A Certain Kind Of Love Story

Superlatively Rude

In four weeks I am going to India to train as a yoga teacher.

(Life seldom takes the turns you thought it might, huh?)

I don’t know where to begin in explaining. Because it’s not just this one thing that makes this feel like something I don’t so much want to do as have to do. I feel like I was always going to end up signing up for a 200-hour yoga teacher certification. That’s for so many reasons. I suppose it always is.

It’s January 2014, when I started my journey to get strong and sexy, losing all that weight and learning how to respect my body. That was the beginning of a revelation. Self-love.

It’s exactly 13 months ago, where, to stretch out the tight body that training for my first 10k race made, I committed to a weekly yoga class to see if that might help loosen me up a little. It loosened me up a lot – and I’m not just talking about my legs.

It’s how that weekly yoga session became two, sometimes three, times a week – until even when I wasn’t running I’d go, because holy shit, man. It felt good. 
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Ghosts In My Inbox

Superlatively Rude

Seeing his name in my inbox took my breath away. No, I thought. Is it really him? What we’d had, all that time ago – four years ago? five? – was deep and real and intense and I walked away from it. There hasn’t been much talking to him since. And then there his name was, on my Gmail, and I thought, nah… Really?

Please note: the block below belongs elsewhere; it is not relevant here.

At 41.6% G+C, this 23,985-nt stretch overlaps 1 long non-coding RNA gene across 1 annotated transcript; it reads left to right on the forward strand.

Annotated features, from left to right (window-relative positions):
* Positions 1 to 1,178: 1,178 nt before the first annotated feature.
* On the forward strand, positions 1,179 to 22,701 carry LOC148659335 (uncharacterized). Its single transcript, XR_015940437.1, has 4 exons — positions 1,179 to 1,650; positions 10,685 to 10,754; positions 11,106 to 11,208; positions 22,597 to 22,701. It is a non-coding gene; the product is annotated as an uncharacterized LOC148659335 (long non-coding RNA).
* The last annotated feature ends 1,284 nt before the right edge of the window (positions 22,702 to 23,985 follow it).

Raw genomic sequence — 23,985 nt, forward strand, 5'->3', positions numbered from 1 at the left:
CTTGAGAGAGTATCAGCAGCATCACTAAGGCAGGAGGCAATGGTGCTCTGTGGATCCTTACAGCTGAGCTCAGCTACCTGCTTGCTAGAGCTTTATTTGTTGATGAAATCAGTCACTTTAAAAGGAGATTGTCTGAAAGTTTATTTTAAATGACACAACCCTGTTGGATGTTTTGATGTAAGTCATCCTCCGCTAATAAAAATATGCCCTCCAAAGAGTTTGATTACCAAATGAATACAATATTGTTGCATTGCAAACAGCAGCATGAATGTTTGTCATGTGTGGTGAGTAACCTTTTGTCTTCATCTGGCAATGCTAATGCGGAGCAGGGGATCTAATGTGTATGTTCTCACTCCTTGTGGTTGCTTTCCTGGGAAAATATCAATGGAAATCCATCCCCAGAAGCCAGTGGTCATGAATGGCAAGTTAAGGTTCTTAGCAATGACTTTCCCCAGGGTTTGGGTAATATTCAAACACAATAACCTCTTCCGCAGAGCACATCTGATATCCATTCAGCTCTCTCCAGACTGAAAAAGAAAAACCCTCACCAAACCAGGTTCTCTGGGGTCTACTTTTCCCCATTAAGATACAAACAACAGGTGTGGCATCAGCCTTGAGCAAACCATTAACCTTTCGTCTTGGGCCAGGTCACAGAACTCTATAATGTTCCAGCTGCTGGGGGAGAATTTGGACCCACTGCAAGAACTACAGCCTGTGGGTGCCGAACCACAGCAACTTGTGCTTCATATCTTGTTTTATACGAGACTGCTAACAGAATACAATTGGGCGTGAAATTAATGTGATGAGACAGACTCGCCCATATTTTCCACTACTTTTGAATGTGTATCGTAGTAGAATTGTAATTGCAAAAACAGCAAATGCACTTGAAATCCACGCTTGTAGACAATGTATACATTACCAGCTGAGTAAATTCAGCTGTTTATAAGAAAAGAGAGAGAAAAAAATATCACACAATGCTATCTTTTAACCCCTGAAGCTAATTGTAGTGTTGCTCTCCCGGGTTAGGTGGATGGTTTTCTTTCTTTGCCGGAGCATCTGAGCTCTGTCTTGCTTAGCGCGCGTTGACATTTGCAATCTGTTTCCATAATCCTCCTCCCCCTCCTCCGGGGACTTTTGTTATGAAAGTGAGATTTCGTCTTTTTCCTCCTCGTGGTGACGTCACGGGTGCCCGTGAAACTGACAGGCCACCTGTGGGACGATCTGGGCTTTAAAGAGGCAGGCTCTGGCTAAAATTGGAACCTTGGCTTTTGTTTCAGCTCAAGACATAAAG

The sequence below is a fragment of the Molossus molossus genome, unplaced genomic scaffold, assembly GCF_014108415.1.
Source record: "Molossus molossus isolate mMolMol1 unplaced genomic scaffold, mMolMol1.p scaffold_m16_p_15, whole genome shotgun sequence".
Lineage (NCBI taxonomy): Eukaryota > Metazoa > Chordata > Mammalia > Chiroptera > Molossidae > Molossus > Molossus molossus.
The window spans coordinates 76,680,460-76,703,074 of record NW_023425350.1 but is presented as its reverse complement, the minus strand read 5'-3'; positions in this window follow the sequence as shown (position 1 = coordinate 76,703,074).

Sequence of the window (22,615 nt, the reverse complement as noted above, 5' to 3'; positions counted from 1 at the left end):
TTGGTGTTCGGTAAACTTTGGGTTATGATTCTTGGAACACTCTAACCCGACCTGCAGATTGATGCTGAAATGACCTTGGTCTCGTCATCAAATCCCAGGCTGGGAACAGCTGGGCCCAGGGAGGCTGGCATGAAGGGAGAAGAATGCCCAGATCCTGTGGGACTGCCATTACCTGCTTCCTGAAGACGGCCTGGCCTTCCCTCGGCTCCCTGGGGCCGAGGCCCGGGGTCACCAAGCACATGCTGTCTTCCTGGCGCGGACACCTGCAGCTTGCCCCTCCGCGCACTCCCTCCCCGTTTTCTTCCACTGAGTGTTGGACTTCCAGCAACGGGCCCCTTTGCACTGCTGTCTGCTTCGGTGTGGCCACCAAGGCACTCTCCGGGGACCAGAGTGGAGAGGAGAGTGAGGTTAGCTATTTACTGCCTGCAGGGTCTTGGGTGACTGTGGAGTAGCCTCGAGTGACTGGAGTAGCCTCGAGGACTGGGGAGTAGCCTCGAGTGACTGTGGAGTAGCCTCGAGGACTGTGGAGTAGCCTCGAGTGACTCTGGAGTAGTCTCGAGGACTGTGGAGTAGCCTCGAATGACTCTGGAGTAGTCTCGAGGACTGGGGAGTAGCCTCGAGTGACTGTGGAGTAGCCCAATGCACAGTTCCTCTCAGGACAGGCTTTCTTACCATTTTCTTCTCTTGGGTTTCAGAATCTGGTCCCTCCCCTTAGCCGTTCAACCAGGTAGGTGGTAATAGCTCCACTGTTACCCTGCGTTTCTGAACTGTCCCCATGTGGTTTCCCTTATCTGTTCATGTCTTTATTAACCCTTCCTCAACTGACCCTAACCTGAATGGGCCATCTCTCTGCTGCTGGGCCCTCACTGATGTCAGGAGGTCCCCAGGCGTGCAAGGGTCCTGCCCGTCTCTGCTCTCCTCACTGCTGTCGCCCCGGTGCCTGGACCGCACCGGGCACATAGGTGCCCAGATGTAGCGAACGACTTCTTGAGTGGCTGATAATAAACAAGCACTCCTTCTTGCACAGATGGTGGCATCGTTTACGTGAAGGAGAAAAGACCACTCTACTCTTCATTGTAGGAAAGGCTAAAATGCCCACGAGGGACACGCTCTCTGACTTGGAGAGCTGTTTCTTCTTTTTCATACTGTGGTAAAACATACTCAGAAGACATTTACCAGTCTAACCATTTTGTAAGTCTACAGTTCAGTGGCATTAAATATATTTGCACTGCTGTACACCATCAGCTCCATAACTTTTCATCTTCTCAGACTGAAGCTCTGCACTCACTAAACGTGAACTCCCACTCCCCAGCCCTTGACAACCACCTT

I walked away from him to fly to Italy.

I walked away from him because technically he didn’t ask me to stay.

I would’ve walked away anyhow.

I did it in the same way that I’ve done many times since (and before), because I’m always leaving. I really only ever try when there’s already an exit strategy in place.

That’s not easy to admit. 
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This Is How Much Money I Make

Superlatively Rude

In January, I made £953.83. In February, I made £1,550. In March, I’ll make about £1,300.

I want to write that – exactly how much money I make - because it’s what I wish I could know about other bloggers. I wish I could know exactly how much they earn, and from where, and what their days look like for it. I wanted to write it so that I don't attach my worth to it. 

The Internet is powerful in the way it makes us feel. In the way it reveals just enough to be beautiful or intriguing in the lives of those we follow, but not enough that we’ll ever know the full truth, financial or otherwise. And let’s be clear: the writers of the Internet owe us nothing. We don’t deserve to know this information. It is the right of everybody, with an “online career” or not, to tell the version of their lives they want to tell, and its our job to consume those stories (and Facebook statuses) responsibly. I really believe that. But we’re nosey about the base facts anyway. I am, at least. I always want to know the story behind the story. The money behind the lifestyle blog. 
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